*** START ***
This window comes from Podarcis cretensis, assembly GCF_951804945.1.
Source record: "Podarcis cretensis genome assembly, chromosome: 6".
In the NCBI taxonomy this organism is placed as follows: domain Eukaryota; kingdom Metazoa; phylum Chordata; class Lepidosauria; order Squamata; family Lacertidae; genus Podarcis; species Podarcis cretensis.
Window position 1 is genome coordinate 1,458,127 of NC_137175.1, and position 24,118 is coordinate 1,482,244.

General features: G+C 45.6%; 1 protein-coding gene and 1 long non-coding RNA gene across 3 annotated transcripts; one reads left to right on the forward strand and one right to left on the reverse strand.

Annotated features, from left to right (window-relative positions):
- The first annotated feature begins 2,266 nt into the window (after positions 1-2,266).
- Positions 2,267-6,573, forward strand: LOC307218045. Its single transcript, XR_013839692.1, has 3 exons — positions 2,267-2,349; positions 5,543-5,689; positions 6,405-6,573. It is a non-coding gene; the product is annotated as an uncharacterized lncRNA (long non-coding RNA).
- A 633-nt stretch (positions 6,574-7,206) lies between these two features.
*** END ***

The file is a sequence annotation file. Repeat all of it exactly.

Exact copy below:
This window comes from Podarcis cretensis, assembly GCF_951804945.1.
Source record: "Podarcis cretensis genome assembly, chromosome: 6".
In the NCBI taxonomy this organism is placed as follows: domain Eukaryota; kingdom Metazoa; phylum Chordata; class Lepidosauria; order Squamata; family Lacertidae; genus Podarcis; species Podarcis cretensis.
Window position 1 is genome coordinate 1,458,127 of NC_137175.1, and position 24,118 is coordinate 1,482,244.

General features: G+C 45.6%; 1 protein-coding gene and 1 long non-coding RNA gene across 3 annotated transcripts; one reads left to right on the forward strand and one right to left on the reverse strand.

Annotated features, from left to right (window-relative positions):
- The first annotated feature begins 2,266 nt into the window (after positions 1-2,266).
- Positions 2,267-6,573, forward strand: LOC307218045. Its single transcript, XR_013839692.1, has 3 exons — positions 2,267-2,349; positions 5,543-5,689; positions 6,405-6,573. It is a non-coding gene; the product is annotated as an uncharacterized lncRNA (long non-coding RNA).
- A 633-nt stretch (positions 6,574-7,206) lies between these two features.